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Psycho versus "The Lost Hitchcock Five" Take a Bite... Napping Through Psycho "Psycho" and "The Beast from 20,000 Fathoms" Poignant Anthony Perkins public hosting of Psycho in Brussels -- in 1992, the year of his death Diane Baker and Walter Matthau(SPOILERS) 2020: Psycho Turns 60 "Dolemite is My Name" -- A Sequel to "Ed Wood"? (MINOR SPOILERS) New Autobio By Film Editor Paul Hirsch Has Hitchcock/Herrmann/Psycho Stuff "Just Missed Psycho December" View all posts >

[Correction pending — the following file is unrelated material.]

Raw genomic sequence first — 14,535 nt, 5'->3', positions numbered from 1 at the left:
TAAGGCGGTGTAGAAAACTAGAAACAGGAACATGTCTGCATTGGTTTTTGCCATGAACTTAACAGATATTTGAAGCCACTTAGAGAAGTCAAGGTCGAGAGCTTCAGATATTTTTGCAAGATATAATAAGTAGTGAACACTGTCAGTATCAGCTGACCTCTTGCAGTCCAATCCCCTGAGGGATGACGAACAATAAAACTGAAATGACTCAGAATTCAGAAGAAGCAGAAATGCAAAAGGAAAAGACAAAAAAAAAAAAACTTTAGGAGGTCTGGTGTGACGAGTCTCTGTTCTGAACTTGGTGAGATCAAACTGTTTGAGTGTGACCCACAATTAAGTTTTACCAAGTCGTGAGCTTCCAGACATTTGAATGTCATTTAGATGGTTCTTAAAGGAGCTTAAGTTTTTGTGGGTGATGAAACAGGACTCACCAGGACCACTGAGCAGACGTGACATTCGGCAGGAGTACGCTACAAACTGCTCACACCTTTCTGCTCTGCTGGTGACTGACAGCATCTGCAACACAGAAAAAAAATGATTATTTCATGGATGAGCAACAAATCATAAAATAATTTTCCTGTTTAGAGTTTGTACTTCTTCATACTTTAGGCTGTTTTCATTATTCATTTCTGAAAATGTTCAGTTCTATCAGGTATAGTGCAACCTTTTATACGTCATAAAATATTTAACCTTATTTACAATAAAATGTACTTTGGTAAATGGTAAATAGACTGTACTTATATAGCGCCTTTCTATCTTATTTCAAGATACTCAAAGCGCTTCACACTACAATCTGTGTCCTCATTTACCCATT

Sidebar on North by Northwest: After playing on the CBS Friday Night Movie twice a year apart in 1967 and 1968 (for big ratings), NXNW got sent out in 1969 for syndication. On the "early show" of movies screened at 6:00 pm, it played IN TWO PARTS on the local ABC channels in Los Angeles and San Francisco; I saw it in both places, both times by sheer luck of vacations. A "one part" version of NXNW went out each year as well, and it always got a broadcast slot of distinction: the Saturday Late Show(full page ad: "Hitchcock's Greatest Thriller"); a Monday night local broadcast that pre-empted the network feed. NXNW in the 70s was easily as big a broadcast favorite as Psycho, but treated less well: as two-parter and, sometimes, with key scenes removed(in one broadcast, all of the scenes with Grant and his mother.) What became clear to me in those broadcast days was that NXNW, made a mere four years after To Catch a Thief, was a much bigger, more epic, and more action-packed production than To Catch a Thief. Hitchcock knew that a quiet low-key romantic thriller like TCAT just wasn't going to cut it with the 60's coming -- NXNW is a much bigger deal. i think there were some OTHER "lost Hitchcocks" in the 70's and early 80s, by the way: I'm wondering if Hitchcock himself made sure that Marnie, Torn Curtain and Topaz didn't get much(any?) TV airplay on local channels. Torn Curtain was on NBC in 1970 and Topaz was on NBC in 1971(less than two years after its release) but...I just don't recall them being shown much on TV thereafter. It was only in the 80s, when VHS got affordable and "the Universal/Hitchcock collection" was released. that people got a chance to see those "lesser" Hitchcock movies, too. Frenzy was a different deal. It was hard-R rated for sex and violence. It got one heavily edited ABC broadcast in 1975 and then -- disappeared. The sanitized ABC version(which turned a rape into a struggle and removed a long strangulation entirely) got a few plays but was such a worthless version of this shocking film that nobody much watched it. Still, Frenzy played in theaters a LOT in the 70's, affixed by Universal as a second feature to such movies as Ulzana's Raid, Breezy, and...Sleuth(from another studio, both written by Anthony Shaffer; a deal was cut between studios to release them together.) In the 70's also, Psycho was sent out as a second feature to Frenzy in late 1972 and Frenzy was attached to Family Plot as a late-run second feature in 1976. One more thing: with Hitchcock hoarding his Paramount movies Rear Window, Harry, and Man 2 in the 70s, and with Psycho now properly a Universal film (it was FILMED at Universal, given Universal sound effects, etc) was up to To Catch a Thief to stand as "the Hitchcock Paramount film of the 70's. It was on ALL the time, and I adopted To Catch a Thief as a Hitchcock favorite largely because it was on so damn much and I learned it, head to toe. (It stands tall for the gorgeous matching of the gorgeous Grant with the gorgeous Kelly on the gorgeous French Riviera, and for the great one liners.) I never quite understood this scene. From the camera shot it appears to be one of the soldiers who killed her, but nobody seems to worry about him. If I were the commander I would be mad if they would shoot my spy before I could interrogate her. --- No, Parra himself did it. There is a close-up on the gun in his hand pointed at her side and then dropping to his waist level. And he did it for mixed reasons. One: to avoid her being subjected to torture("what they will do to this body...this beautiful body"). Two: because she was a traitor to Castro. Three -- because he loved her, but she obviously loved and was bedding the Frenchman Andre, too -- which gave Parra a personal reason for this execution. On the overhead shot of Juanita dying, her purple dress spreading out like blood AND a blossoming flower, Hitch had crewmen pull on strings attached to the dress to make it "blossom." Key: its not a RED dress...that would be too obvious(blood spreading on the floor.) Moreover, Hitchcock carefully directed the physical movements of the actors, showing them where to place their hands, etc. He told a visiting reporter "These are unseasoned actors so they need more specific direction." " Result: a scene with great visual style AND great emotional impact. A couple of years after Topaz came out and failed, Hitchcock was willing to diss his own film, saying that he "didn't care for it" (a revelation: a director could recognize his own failure and admit it), but offering a specific reason why it failed: "All those actors of different nationalities speaking English" wasn't believable, he felt. The characters are French, Russian, Cuban, and American. Still, we went along in those days with English for everybody (in American studio films.) I think Hitch was just looking for an excuse with that assessment, as when he said that Torn Curtain failed because "audiences came expecting Julie Andrews to sing, and when she did not, there was diappoinment." But she hadn't sung in The Americanization of Emily or Hawaii, either. Hitch was canny that way, running a diversion(Andrews didn't sing; all the characters spoke English) to cover up other flaws in his films. That said, I think that both Torn Curtain and Topaz are better than their detractors say; they are Hitchcock, after all. I'm still not sure whether it's 35 mm as it's not advertised as such. 35 mm is warmer, but you're going to get some grain and pop. The 35 mm version is usually advertised. --- It would be interesting to find out which version. As for "grain and pop" well -- amazingly when you think about it -- Psycho IS now 60 years old. I can personally look back now over those years and -- well, I lived a lot of life. Old Psycho is, and yet the DVD version has a very rich sound track(voices and music) and is so 'cleaned up" that it looks like these "50s people" made this movie last week. Happy New Year to you, too, Gubbio! It was interesting to find that while I slept fine through the "quiet scenes' of the movie, each of the remaining two "screeching violins" passages (very loud on my TV) woke me right up. You could use the music as an alarm clock. Which reminded me of that old "Spielberg's Amazing Stories" episode where a teenage boy was such a Psycho fan that he used the shower scene music to wake himself in the morning. SPOILERS I watched this the other night, saw that ending and thought to myself: "The ambiguous ending of The Sopranos -- which I hated -- always reminded me of how a lot of 70's movies ended: without an ending, and usually with a freeze frame(as here). Though the Sopranos cut to black. And now here was a 70's movie that proved my point. So Busting...a 70's movie with a "Sopranos" ending. I know that there are more. ...speaking of the Golden Globes...Hitchcock and his people did better by the Globes than by the Oscars, on at least these occasions: 1960 Janet Leigh WON the Best Supporting Actress Golden Globe, over Shirley Jones "abrupt about-face as a trollop"(Stephen Rebello's immortal phrase) in Elmer Gantry. At the Oscars, the roles were reversed. As I recall, Leigh got the only GG nomination from Psycho. Picture, Director, Actor...all snubbed. I may be wrong. I hope I am. 1972 The triumphant(but sexually violent) comeback of Frenzy got these nominations: Best Picture (Drama) Best Director (Drama) Best Screenplay Best Score ...and Merv Griffin read these nominations aloud to Hitch on his show. Alas Hitch lost in all GG categories and no Oscar noms followed. (Cabaret, a winner in the Musical or Comedy category at the Globes, was one of the movies that pushed Frenzy out of contention at the Oscars -- plus Frenzy's very sick look at rape and murder(not that Hitchcock was FOR it, but he showed it, however stylishly) I think bothered feminists. 1976 Family Plot: Barbara Harris manages a Best Actress nomination -- in the Muscial Comedy category. No Oscar nom was waiting. I checked Psycho and it's going to play for one night in a better classic cinema theater except they want $22 for best seats (also pay for downtown parking). This is the bigger downtown theater. It's variable priced from $10 to $22. --- Its a pricey proposition but c'mon...its Psycho. Its a very different big screen experience, and I think that some critic noted that its "Tbw/TV imagery" blown up to giant size makes for a movie that LOOKS like no other. Arbogast's fall, for instance, is much more dizzying. I think they will be showing a 35 mm print film since they showcase ability to show 35 mm film, so that's a version I haven't seen. I saw a regular HD version and now they have 4K versions of newer films. The sound system has been upgraded as they show concert films, too. Usually, the top theaters such as the Castro theater in San Francisco can have a special event screening and get around $30 for seats. As well it should! It gets more iconic all the time... View all replies >